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Authors Chris Watkins
Published 2009
License CC-BY-SA-4.0
Impact Number of views to this page. Views by admins and bots are not counted. Multiple views during the same session are counted as one. 320

The problems and suffering in the world today, and more drastic challenges that might be facing us in future (especially climate change) demand that we take action.

Activism[edit | edit source]

Civil disobedience works, at least in some societies at some times.[1] Community blockades, and other actions by groups such as Greenpeace and Sea Shepherd continue in this tradition of action.

The aim is to get attention for a cause, and sympathy from influential people. (The most important influential people are usually voters, but getting attention from media is one way of doing this.) Long concerted action is generally needed - governments generally do not change course because of one protest or one case of civil disobedience. (Climate Pledge of Resistance) points out that during the Great Depression, it was only massive pressure from citizens, often including civil disobedience, that allowed President Roosevelt to make changes that most Americans now take for granted.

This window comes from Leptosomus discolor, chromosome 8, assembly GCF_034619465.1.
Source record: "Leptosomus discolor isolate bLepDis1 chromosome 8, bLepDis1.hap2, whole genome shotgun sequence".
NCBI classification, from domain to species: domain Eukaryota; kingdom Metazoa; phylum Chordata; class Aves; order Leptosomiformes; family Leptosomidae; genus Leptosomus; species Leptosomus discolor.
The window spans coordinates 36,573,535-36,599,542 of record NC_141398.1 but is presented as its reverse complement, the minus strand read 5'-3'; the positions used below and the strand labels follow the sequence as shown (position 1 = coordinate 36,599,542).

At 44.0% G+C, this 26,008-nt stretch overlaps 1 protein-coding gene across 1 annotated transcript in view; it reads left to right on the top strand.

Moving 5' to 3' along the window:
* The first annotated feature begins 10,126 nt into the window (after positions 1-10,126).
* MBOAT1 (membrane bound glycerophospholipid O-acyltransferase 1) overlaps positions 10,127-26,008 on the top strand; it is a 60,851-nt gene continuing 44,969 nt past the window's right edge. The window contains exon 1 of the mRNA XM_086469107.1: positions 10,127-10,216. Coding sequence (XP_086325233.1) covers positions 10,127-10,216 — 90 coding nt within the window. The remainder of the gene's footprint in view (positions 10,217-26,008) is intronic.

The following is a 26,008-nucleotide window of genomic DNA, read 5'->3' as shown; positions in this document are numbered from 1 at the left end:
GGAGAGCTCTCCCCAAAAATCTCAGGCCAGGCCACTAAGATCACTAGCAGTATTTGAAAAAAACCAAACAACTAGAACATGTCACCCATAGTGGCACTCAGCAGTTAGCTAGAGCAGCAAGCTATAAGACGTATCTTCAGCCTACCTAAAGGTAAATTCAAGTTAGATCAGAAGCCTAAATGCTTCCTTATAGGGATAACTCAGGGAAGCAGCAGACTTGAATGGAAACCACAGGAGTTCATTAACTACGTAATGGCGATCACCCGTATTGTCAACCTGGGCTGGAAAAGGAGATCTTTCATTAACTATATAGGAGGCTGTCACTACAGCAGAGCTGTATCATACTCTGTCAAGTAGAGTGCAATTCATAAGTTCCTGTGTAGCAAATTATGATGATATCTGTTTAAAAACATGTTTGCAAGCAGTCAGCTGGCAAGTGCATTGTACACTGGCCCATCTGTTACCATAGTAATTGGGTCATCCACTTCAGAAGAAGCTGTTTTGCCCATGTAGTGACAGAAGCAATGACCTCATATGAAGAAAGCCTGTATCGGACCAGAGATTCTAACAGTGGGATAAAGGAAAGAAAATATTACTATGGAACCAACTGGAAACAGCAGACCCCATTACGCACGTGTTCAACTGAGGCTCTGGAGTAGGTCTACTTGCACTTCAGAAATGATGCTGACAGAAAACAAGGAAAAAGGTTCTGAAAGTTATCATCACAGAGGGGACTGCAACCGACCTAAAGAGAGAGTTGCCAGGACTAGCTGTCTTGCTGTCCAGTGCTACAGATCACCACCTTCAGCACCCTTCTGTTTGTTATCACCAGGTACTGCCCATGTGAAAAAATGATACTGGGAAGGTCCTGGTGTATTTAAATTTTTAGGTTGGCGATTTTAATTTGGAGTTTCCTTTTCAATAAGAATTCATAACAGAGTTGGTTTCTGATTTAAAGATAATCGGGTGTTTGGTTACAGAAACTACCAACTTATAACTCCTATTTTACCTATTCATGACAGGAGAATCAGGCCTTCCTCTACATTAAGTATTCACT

I agree with you, I want to do it, now make me do it.
— attributed to Franklin D. Roosevelt, speaking to a group of reformers

Green living[edit | edit source]

Green living is good and we recommend it. However, your actions as a single individual will have a much greater impact if they influence your community and society, and lets society see an alternative that they find both achievable and attractive.

Notes[edit | edit source]

  1. It seems less likely to work in a brutal non-democratic regime.